Kevin Hart is getting real about the dangers of fame.
The A-list comedian sat opposite mindfulness and lifestyle guru Jay Shetty for the newest episode of his podcast, On Purpose With Jay Shetty, and the two talked about an array of subjects including Hart’s relationship with his late father, building generational wealth and how Dave Chappelle’s example often inspired him and Chris Rock to step up their stand-up game.
Hart also spent a chunk of time sharing his perspective on the cult of celebrity. “The biggest drug. It’s not cocaine, it’s not heroin, it’s fame. Anything you want, everything you want, it’s a thing,” explained Hart. “And if you can’t handle this thing, the consequences attached are severe. Do you know you? And are you OK with you? If you are not, it’ll break you.”
It’s like a monster, he continued.
“My monsters have been masked in disguise in various different ways but I’ve been able to pinpoint them throughout the years because some of those monsters got stronger … developed. You’re talking about the world of an ego. The idea of who you think you are versus what you are or the idea of expectations and needs as to what you feel you need and what you have to have,” Hart told Shetty, who will soon release his new book, 8 Rules of Love — How to Find it, Keep it, and Let it Go, from Simon & Schuster on Jan. 31. “That’s a monster that’s feeding that engine of, well, now that I’m making money, this is what I should have, this is how I should look, this is how I’m supposed to be. That’s a monster that you’re feeding because ultimately you’re buying in.”
The conversation also saw Hart open up about his relationship to Chappelle and Rock, specifically how the former would set a standard on the stand-up stage that would force the others to rethink their sets.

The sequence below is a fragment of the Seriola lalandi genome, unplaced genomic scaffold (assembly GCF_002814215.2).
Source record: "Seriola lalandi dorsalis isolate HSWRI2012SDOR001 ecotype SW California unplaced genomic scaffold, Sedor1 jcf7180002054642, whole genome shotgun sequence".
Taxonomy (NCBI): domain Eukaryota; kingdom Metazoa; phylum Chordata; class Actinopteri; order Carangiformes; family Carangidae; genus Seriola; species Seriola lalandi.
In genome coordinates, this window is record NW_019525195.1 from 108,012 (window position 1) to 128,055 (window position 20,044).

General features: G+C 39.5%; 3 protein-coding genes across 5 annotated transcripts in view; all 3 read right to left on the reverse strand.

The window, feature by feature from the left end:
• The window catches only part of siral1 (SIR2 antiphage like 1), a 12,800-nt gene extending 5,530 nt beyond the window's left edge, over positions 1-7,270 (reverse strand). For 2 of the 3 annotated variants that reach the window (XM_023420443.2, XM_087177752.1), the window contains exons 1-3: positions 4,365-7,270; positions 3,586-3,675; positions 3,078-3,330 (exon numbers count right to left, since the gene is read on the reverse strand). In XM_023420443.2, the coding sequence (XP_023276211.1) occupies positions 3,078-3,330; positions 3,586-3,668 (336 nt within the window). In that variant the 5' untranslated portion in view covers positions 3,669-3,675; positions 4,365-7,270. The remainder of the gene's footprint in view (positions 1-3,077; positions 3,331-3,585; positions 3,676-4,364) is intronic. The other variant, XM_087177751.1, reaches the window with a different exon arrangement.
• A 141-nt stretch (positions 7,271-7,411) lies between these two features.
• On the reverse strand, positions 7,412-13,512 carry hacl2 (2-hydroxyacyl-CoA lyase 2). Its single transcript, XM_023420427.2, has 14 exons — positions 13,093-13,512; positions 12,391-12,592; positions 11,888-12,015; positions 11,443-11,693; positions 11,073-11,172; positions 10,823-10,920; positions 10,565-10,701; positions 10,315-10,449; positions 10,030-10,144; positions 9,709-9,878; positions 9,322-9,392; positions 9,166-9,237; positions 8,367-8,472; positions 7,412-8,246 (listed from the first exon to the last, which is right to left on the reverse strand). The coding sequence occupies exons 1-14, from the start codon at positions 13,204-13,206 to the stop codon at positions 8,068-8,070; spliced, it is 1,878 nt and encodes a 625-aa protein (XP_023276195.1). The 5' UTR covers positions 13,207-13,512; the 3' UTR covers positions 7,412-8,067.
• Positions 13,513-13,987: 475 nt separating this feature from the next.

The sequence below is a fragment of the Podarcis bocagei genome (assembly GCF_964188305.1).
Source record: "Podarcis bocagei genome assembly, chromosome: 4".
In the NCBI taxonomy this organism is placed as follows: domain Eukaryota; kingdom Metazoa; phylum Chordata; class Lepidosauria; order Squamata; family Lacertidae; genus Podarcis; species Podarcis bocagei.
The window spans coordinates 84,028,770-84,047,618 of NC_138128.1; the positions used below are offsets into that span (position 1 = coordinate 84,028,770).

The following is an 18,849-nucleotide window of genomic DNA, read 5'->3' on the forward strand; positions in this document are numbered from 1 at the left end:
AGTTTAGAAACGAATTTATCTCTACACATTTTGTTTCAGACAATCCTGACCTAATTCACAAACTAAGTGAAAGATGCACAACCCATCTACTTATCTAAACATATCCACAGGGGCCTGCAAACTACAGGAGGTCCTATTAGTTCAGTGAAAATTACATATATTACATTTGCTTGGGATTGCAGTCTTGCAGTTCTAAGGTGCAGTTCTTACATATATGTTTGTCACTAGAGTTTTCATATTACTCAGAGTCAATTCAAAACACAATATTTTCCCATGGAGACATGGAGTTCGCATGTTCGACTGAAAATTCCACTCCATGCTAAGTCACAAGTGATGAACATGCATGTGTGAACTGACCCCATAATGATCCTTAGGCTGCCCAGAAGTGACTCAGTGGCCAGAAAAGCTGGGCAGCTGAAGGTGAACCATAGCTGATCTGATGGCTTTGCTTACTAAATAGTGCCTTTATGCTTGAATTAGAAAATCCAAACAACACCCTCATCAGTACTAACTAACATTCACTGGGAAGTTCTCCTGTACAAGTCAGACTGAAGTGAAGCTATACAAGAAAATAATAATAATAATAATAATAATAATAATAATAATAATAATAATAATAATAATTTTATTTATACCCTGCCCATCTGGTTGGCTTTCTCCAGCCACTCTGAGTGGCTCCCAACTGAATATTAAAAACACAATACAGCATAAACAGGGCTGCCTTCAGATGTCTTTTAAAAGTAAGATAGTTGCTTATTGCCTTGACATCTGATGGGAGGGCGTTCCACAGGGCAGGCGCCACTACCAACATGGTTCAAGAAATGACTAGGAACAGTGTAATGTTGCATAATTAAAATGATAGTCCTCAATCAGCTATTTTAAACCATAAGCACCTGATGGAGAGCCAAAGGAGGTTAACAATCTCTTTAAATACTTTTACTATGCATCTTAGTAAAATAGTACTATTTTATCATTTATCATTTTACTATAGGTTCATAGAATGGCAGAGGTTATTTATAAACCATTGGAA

“Dave Chappelle has made me and Chris Rock feel stupid at times when it comes to our choice and material. We have watched Dave in our earlier stages of just working on our set. We would spend time at The Cellar and one would come and we would all go and Dave would go up and me and Chris had just went up and we were happy about our material,” he explained. “There’s been times where we have looked at each other and we balled our papers up and said, ‘We gotta start over, we gotta start over.’ Not because of jealousy or envy. Because we challenge each other. We want the best for not only each other, but for ourselves.”
All three have achieved massive success and Hart said he’s now focused on leaving a piece of the pie for his children. “We just got a shot at something different. We got a shot at generational wealth. We got a shot at changing the ‘trajectory’ within our culture of opportunity. We got a shot to make this normal. Once again, I’m looking past me. I’m looking at the bigger piece to the plan.”
To hear Hart’s full comments on complacency, the best memory from his childhood and why being a multi-hyphenate is the way to go, see the full episode below.
This article was originally published by The Hollywood Reporter.